ASIC chair Greg Medcraft has defended the performance of the agency. Photo: Jim RiceThe Australian Securities and Investments Commission has defended its record as the country’s main corporate watchdog, saying Australia doesn’t have big enough penalties to deter corporate misconduct.
ASIC chairman Greg Medcraft told a Senate estimates hearing this morning that the regulator was upholding its mandate and called for tougher government policy to help it conduct its job better. ASIC is facing staunch criticism for its role in investigating a number of cases.
The Senate inquiry into its performance follows a number of articles in Fairfax Media that revealed serious misconduct and a cover-up by Commonwealth Bank’s financial planning arm and the failure of ASIC to act promptly.
”It is frustrating – both for us and the public – when the penalty available to respond to misconduct is much less than the profit someone made in the process,” Mr Medcraft said. ”If this is so, then rational players in the market will routinely take that risk.”
”If the thinking of law-breakers is a tussle between fear versus greed, then we need penalties that amplify the fear and smother the greed.”
”We need penalties that create a fear that overcomes any desire to take risks and break the law.”
Dealing with whistleblowers
Mr Medcraft also said ASIC was attempting improve its dealings with whistleblowers that approach the regulator with information.
This includes establishing specific whistleblower staff and bolstering training around whistleblower protections and handling of whistleblower complaints.
He said the watchdog had a strong record on enforcement and was proactive in identifying market problems. He said Australia needed stricter penalties to improve its enforcement record.
”ASIC recognises a number of submissions were from people who have incurred significant monetary loss and suffered serious financial hardship.
”We appreciate the difficult circumstances these people face and the trauma that it can bring – and we thank them for their contribution to the inquiry.
”Individual losses are distressing. However, the settings established by Parliament for our financial system are such that no financial regulator can prevent all losses from occurring.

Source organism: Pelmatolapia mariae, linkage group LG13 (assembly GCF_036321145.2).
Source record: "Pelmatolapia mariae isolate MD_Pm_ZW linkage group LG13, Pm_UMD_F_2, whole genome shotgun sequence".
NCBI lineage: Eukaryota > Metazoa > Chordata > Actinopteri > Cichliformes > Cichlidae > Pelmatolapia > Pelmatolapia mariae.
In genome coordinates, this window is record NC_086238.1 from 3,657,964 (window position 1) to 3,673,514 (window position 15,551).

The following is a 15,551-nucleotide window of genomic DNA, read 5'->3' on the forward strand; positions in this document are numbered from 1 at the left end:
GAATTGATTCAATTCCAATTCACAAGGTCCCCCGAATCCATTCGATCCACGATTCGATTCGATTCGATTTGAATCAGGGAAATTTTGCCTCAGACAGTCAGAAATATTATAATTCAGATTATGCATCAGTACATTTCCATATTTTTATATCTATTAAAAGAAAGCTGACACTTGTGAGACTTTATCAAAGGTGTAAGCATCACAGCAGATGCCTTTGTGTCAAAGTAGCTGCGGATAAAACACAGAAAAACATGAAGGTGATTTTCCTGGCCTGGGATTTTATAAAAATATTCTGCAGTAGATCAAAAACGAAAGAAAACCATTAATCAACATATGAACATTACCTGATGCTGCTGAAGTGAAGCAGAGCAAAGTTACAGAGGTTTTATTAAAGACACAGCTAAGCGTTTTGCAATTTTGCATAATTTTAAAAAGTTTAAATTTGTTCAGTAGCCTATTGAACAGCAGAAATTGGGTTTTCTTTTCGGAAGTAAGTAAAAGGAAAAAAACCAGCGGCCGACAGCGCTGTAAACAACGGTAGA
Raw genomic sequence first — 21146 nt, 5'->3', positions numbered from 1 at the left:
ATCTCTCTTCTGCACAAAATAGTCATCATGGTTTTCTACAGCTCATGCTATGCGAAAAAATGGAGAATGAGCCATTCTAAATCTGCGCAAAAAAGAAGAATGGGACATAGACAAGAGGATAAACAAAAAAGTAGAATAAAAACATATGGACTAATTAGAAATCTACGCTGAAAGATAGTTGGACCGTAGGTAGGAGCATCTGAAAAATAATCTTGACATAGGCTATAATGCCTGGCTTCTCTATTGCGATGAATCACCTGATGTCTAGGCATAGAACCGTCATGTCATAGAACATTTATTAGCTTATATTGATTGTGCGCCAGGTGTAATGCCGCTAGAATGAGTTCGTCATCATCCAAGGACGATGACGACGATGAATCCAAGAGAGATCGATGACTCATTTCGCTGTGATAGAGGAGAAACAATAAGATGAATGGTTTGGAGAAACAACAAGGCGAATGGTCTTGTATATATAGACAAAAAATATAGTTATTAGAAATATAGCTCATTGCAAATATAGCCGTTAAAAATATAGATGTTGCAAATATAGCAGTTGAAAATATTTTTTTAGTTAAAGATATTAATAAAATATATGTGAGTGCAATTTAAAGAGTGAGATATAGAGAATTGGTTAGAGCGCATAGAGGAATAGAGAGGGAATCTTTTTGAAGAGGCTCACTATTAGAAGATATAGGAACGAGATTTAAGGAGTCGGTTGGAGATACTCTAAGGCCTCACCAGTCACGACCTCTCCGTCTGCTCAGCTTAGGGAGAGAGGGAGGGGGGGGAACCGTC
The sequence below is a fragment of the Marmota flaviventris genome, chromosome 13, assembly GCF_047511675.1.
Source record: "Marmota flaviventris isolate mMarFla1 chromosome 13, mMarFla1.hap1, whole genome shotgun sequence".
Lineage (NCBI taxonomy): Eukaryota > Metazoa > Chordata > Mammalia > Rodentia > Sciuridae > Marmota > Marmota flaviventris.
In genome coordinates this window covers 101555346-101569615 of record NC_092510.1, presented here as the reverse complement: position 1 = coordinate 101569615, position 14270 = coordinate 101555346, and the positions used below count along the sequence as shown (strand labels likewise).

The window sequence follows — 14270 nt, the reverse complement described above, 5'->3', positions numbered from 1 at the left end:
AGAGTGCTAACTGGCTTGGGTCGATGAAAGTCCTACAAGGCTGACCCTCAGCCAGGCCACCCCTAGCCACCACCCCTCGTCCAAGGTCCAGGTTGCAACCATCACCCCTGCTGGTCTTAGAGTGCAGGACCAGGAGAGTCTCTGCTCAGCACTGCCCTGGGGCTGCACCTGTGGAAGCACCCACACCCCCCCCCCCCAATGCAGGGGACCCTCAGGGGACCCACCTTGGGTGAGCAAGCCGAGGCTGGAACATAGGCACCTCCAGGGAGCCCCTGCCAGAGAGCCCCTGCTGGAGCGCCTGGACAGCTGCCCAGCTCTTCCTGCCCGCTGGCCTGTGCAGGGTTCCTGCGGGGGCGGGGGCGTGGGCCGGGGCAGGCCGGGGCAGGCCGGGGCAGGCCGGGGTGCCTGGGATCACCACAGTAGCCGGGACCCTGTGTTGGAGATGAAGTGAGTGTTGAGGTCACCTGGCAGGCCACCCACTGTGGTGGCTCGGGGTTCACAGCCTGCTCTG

ASIC’s performance on the issue of whistleblowers is also coming under scrutiny by the Senate economics committee inquiry. The inquiry was launched in the wake of series of BusinessDay articles that exposed allegations of forgery, fraud and a cover-up by former CBA financial planners including Don Nguyen and Ricky Gillespie.
Hundreds of clients are believed to have lost hundreds of millions of dollars as a result of the misconduct. Commonwealth Bank has so far paid out $50 million in compensation.
ASIC has previously acknowledged that its dealings with a group of whistleblowers who contacted the regulator with concerns about CBA’s financial planning operation in October 2008 were “not adequate”.
BusinessDay has revealed that ASIC took 16 months to act on the information provided by the whistleblowers.
‘Front page test’
Following ASIC investigation into the actions of two David Jones directors, Mr Medcraft also called on companies to look beyond the law and at the “front-page test” when allowing their directors to trade shares,
“[Companies] do need to go beyond the law and you need to be careful about perception,” he said.
“Any company needs to make sure that the market has confidence in it.”
The inquiry began with the chairman of the Senate Standing Committees on Economics, Mark Bishop, questioning Mr Medcraft and his commissioners about ASIC’s investigation into the purchase of shares by two David Jones directors just days before Myer approached its rival about a $3 billion scrip merger.
Senators Mark Bishop and John Williams questioned the commissioners over the timing of the share purchases by the directors, which were made three days before a better-than-expected quarterly sales update.
But the ASIC commissioners, including Mr Medcraft, said they did not deem the information held by the directors to have been material, meaning that it could have affected the share price. They said the material, on its own, was not deemed material by ASIC, especially given that the like-for-like sales were 0.3 per cent lower than in the previous corresponding period.
ASIC revealed that Harold Schapiro, an experienced stockbroker, was the market expert they had engaged to assist them with the investigation into David Jones and allegations of insider trading and the improper use of confidential information.
Mr Medcraft said that while ASIC had issued a “no further action letter”, it was not a tick of approval and the corporate regulator held the right to open the case again.
He added that Myer’s offer of a nil premium scrip merger was “just a try-on … frankly”.